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Viruses can only survive by entering and parasitizing the cells of a host. Because viruses cannot live independently of their interaction with the parasitized host cell, all viruses have evolved strategies for coexisting with cells, while these cells continue to carry out physiologic functions as part of specific tissues or organs. It is the complex interplay between viral and host properties that determines the relationship that the virus will experience with its host in vivo, whether resulting in disease or not. The interplay between viral and host features thus determines the pathogenesis of infection.


Pathogenesis has generally been conceptualized as the series of sequential steps starting with entry of the virus into host cells, and progressing through survival of the virus and dissemination of the virus in the host, to shedding of the virus from the host to spread to new individuals where the virus continues its life cycle. In the animal host, every virus must overcome a series of defenses in order to enter, disseminate, and localize in the ideal target tissue; replicate; and shed to infect new hosts. At each stage, the host possesses specific mechanisms to inhibit the survival of the virus, and the virus has evolved ways to counteract these mechanisms. Some of these strategies for evading host defenses are common to different viruses. Considering viral pathogenesis in this way as the stepwise unfolding of events within the host is useful and simple because thus far we know far more in most cases about the virus itself than we do about the host side of the complex interplay. When applying this model of viral pathogenesis, however, often the steps may not occur sequentially, but rather several steps may be occurring at the same time, or several alternate pathways may be taken simultaneously.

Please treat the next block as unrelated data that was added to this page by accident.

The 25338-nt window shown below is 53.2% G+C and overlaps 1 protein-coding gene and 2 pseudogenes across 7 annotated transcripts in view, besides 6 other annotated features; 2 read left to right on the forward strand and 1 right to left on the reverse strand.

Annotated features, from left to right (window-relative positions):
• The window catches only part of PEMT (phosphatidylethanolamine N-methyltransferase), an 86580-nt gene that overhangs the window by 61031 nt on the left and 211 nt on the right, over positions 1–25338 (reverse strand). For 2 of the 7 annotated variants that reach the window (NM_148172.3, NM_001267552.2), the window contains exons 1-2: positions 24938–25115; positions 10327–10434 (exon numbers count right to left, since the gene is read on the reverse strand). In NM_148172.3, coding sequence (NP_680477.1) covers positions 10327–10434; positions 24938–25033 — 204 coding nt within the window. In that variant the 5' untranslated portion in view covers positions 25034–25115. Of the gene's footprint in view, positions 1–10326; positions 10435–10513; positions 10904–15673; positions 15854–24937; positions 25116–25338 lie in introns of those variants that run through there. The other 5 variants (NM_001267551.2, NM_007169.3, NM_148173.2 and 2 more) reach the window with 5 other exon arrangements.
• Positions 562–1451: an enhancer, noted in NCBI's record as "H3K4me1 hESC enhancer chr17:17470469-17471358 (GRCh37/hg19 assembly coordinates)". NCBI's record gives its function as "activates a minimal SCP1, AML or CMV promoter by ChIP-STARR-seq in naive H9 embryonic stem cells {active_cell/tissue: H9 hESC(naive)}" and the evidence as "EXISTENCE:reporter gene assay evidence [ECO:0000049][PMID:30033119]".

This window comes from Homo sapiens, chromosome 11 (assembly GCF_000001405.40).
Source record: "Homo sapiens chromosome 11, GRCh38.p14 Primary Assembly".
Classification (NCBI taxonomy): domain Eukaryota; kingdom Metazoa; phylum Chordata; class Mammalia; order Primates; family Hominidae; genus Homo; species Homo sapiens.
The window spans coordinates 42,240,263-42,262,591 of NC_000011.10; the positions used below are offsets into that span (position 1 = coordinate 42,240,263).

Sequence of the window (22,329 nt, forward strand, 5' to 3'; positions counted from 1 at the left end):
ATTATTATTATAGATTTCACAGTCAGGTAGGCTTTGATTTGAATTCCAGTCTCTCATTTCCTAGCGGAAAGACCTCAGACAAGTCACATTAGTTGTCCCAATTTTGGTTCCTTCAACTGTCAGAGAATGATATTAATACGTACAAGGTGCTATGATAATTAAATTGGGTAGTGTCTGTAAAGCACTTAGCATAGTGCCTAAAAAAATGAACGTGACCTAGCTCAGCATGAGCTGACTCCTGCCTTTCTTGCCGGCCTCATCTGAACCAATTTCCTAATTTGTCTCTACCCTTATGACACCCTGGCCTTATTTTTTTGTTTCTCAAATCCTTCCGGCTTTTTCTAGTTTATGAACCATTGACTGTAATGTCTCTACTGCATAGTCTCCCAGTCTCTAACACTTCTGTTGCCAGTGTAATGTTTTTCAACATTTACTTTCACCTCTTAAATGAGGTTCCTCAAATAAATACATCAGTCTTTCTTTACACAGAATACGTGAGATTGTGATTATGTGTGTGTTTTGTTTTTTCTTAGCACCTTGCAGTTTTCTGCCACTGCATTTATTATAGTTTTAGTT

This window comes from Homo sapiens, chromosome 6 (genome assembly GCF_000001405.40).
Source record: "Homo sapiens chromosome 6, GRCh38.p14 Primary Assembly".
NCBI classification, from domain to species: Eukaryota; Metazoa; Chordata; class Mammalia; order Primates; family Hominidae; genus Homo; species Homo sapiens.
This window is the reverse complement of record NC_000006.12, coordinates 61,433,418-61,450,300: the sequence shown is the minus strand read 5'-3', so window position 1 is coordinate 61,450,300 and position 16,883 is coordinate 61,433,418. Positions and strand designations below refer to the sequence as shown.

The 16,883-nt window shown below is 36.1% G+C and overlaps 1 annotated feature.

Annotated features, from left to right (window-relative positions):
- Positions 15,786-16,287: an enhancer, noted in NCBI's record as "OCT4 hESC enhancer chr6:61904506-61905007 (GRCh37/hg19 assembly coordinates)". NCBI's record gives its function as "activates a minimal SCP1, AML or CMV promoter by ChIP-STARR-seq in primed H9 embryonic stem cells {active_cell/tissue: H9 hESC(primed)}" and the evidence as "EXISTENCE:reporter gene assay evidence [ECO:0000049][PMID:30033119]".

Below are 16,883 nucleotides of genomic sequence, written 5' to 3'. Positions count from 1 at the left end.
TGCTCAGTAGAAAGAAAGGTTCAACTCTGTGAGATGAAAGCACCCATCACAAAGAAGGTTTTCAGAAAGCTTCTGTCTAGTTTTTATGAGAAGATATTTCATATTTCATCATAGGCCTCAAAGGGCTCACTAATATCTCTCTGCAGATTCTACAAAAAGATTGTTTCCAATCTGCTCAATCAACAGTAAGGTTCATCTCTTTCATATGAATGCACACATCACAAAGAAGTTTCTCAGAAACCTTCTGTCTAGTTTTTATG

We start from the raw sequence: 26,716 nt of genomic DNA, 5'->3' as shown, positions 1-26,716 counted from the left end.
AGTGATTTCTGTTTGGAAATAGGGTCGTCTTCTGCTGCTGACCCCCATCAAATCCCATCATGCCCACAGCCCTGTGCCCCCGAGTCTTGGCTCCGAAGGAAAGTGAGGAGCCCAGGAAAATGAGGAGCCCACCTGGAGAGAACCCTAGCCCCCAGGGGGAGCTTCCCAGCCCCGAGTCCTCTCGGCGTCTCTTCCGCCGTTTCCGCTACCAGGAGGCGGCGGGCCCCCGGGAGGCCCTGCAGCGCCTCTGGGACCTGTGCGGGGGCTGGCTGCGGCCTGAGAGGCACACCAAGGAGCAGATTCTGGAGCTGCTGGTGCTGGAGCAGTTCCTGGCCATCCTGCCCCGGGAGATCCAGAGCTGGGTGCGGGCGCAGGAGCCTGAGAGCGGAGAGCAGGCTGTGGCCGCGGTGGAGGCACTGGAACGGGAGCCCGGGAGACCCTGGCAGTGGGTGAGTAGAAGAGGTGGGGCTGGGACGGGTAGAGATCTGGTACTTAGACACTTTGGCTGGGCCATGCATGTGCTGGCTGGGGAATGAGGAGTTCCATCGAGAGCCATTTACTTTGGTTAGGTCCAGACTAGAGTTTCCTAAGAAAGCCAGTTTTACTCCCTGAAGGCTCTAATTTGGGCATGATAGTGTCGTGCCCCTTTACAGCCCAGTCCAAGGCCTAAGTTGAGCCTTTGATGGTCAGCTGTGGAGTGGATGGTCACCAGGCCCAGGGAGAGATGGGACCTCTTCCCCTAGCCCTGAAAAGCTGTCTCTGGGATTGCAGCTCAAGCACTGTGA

As new understanding of the host contributions to viral pathogenesis emerges, the impact that an individual's genetic makeup has on susceptibility to infectious disease has become clear. In fact, recent data suggest that an error in a single gene is enough to dramatically alter an individual's susceptibility to viral infections.1 It is becoming apparent that pathogenesis should likely, in the future, be conceptualized as a balance between the viral agent and the host’s immunologic and genetic makeup.


Genetic Susceptibility to Infection


For respiratory syncytial virus (RSV), several abnormal underlying conditions that predispose to severe forms of disease have been enumerated, and include prematurity, preexisting lung disease, and various forms of immunodeficiency. However, it is not yet known why some apparently normal infants and children proceed from initial infection to severe lower respiratory tract disease, whereas others experience a relatively mild, self-limited illness. Recent evidence now points to a major role for genetic susceptibility. Certain alleles of IL-4,10 and of the IL-4 receptor,11 are associated with more severe disease, and promoter variants of IL-10, IL-9, and TNF-α genes likely also influence disease severity.12 Variations ...

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